by William H. Benson
May 17, 2007
By the late 1940s, the British were driven to distraction as to how to solve the problem of Palestine, for both the Arabs and the Jews were contending for ownership of this land. The Arabs, or Palestinians, had lived there for centuries and had legitimate claims to the land. The Jews were recent immigrants, but they claimed that it was their ancient homeland. The problem seemed insoluble.
It was the British who had encouraged the Jews to immigrate to Palestine in the first place. In 1917 in order to gain support for its war effort against Germany, the British had issued the Balfour Declaration, which was a promise to the Jews of Europe and elsewhere that they would have a new national homeland in Palestine someday. The Jews responded by expanding their Zionist movement.
But as the Jews immigrated in ever increasing numbers into Palestine, the Arabs harbored feelings of resentment, and rightfully so. After all, they were losing their land to the Jews. The Arabs demanded that the British restrict Jewish immigration, and the British complied throughout the 1930s. Jewish militants resorted to violence to ensure their foothold in Palestine.
By 1947 the British wished to wash their hands of what seemed an insolvable problem—two very different peoples claiming the same land, and so the British turned Palestine over to the United Nations. On November 29, 1947 UN delegates in the General Assembly voted 33 to 13 to divide Palestine into two states: an Arab state, and a Jewish state—Israel. The Jews agreed to this partition, but the Arabs refused.
On May 14, 1948 Israel declared its independence, because that was the date that the British mandate over Palestine officially ended. And all parties understood that war was imminent. The next day five surrounding Arab nations—Syria, Transjordan, Iraq, Lebanon, and Egypt—all attacked this fledgling new nation of Israel. It was a war for independence. Some 700,000 Palestinian Arabs, fearful of being caught in the middle of this war, fled their homes and lands, intending on returning after the war ended.
By 1949 Transjordan, later renamed Jordan, controlled and had then annexed most of the territory west of the Jordan River, the West Bank; the United Nations’ delegates had designated this territory for the new Palestinian Arab state. Egypt retained the Gaza Strip. The Israelis had fought valiantly and had retained control of the territory the UN had intended for them and had taken additional lands, those intended for the new Arab state.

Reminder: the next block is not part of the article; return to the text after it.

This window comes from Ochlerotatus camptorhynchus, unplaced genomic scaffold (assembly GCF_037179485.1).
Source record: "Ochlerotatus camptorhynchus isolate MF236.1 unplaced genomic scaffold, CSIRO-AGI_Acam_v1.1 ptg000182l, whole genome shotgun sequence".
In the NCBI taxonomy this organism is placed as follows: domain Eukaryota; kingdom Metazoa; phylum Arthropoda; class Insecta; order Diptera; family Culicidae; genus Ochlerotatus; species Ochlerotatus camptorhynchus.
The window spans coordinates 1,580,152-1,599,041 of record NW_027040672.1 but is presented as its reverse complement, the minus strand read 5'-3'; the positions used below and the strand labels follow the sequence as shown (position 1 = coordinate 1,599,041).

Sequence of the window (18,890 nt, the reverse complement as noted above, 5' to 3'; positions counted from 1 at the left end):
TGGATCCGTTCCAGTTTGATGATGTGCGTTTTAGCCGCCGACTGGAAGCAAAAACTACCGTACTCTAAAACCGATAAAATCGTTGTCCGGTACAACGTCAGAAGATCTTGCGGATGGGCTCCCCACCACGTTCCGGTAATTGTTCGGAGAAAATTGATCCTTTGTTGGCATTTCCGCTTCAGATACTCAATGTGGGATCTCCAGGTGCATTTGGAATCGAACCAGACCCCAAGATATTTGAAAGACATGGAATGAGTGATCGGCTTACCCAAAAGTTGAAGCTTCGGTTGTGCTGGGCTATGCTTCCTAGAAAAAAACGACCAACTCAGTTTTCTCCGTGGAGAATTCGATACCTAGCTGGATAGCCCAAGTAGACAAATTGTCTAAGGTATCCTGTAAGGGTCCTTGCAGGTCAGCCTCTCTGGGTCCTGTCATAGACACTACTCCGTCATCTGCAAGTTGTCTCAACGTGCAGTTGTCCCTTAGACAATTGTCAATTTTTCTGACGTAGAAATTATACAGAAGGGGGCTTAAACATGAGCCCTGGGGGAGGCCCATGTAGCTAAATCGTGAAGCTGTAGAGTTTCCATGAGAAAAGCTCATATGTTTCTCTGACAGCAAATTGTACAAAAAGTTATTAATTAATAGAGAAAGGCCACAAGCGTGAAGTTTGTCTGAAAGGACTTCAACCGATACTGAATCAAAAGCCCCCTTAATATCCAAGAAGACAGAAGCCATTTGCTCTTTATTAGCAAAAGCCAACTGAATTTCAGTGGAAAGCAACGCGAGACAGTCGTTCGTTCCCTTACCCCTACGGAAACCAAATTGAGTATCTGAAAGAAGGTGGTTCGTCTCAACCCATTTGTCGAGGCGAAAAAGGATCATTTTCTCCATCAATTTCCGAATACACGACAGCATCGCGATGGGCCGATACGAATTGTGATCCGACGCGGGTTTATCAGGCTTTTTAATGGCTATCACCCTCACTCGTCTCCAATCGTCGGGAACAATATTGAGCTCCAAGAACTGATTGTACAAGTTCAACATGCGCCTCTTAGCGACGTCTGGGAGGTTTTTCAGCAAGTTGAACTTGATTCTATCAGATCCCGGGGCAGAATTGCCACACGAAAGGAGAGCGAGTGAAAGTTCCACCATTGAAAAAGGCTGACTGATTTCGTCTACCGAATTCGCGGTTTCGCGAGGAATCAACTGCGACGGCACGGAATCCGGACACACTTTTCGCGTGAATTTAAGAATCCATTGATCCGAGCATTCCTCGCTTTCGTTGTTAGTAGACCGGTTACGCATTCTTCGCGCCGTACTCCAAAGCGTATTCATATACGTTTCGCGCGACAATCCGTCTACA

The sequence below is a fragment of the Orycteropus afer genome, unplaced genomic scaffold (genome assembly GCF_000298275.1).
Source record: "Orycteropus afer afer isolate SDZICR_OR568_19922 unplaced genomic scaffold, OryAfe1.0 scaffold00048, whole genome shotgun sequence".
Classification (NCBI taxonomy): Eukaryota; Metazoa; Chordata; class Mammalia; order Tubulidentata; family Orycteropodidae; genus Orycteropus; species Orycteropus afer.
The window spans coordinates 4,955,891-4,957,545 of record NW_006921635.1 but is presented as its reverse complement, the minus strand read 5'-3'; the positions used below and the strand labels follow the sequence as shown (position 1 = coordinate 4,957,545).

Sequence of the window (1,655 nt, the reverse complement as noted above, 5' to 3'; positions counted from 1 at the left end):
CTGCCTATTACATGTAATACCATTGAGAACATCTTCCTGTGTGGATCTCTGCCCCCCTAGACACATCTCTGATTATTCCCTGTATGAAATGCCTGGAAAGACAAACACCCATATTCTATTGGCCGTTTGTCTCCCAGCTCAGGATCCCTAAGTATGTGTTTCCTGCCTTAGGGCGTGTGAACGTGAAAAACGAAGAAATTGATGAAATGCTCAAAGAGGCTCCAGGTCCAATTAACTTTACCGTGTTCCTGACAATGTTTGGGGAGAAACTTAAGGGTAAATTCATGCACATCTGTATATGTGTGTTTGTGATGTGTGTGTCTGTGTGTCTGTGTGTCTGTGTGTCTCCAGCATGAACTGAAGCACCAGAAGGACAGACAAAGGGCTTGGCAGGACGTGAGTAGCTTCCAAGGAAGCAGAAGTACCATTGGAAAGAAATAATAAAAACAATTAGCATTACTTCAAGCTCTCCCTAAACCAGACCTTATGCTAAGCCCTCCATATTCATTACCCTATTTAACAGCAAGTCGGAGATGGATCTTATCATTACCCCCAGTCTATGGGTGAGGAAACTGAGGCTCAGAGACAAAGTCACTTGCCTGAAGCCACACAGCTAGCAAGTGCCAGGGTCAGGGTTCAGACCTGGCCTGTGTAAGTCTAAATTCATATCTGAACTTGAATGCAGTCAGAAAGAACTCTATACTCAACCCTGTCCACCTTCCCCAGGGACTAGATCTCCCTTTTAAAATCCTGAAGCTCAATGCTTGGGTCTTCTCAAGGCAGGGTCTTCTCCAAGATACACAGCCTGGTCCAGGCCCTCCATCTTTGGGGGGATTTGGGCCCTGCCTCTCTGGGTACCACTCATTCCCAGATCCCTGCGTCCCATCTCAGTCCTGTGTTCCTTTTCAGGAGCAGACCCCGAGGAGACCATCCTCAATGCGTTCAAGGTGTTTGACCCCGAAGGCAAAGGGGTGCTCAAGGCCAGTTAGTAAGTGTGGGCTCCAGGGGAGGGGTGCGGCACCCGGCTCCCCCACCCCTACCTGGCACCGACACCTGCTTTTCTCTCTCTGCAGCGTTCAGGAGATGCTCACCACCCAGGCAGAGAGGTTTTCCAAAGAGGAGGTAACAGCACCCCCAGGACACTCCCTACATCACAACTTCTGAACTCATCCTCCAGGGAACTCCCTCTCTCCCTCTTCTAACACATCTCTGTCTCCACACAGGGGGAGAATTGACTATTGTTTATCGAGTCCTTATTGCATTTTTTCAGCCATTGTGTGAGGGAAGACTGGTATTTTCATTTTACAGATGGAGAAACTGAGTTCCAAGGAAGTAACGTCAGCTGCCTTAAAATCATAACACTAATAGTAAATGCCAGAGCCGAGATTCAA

The Palestinians were suddenly, seemingly overnight, a displaced people, refugees living without land, without access to their homes. And they have remained in this position for decades, boiling with resentment at the injustices heaped upon them and their helplessness. Attempts to create their own government have met with a series of obstacles. This is a problem that must be solved someday.
The Middle East now today has a new refugee problem—the people of Iraq, and their numbers dwarf even those of the Palestinians, half a century before. The New York Times reported last Sunday that “the overall estimate for the number of Iraqis who had fled Iraq was put at two million.” The civil war between Shiites and Sunnis have driven out all classes of people out of Iraq and into places in Syria, Jordan, Egypt, Iran, Lebanon, and Turkey. It has been an exodus out of Iraq’s battlefields into shelter found in exile.
The Bush government has only just begun to grapple with the question of the Iraqi refugees. John Bolton, who was undersecretary of state in the Bush administration, said that the refugees have “absolutely nothing to do with our overthrow of Saddam. . . . Our obligation was to give them new institutions and provide security. We have fulfilled that obligation. I don’t think we have an obligation to compensate for the hardships of war.”
What that means is that the United States has passed the task of dealing with Iraq’s refugees over to Iraq’s neighbors.
The Palestinians of a half a century ago, and the Iraqis of today are both refugees, and both are in search of a solution that seems not quickly or easily forthcoming.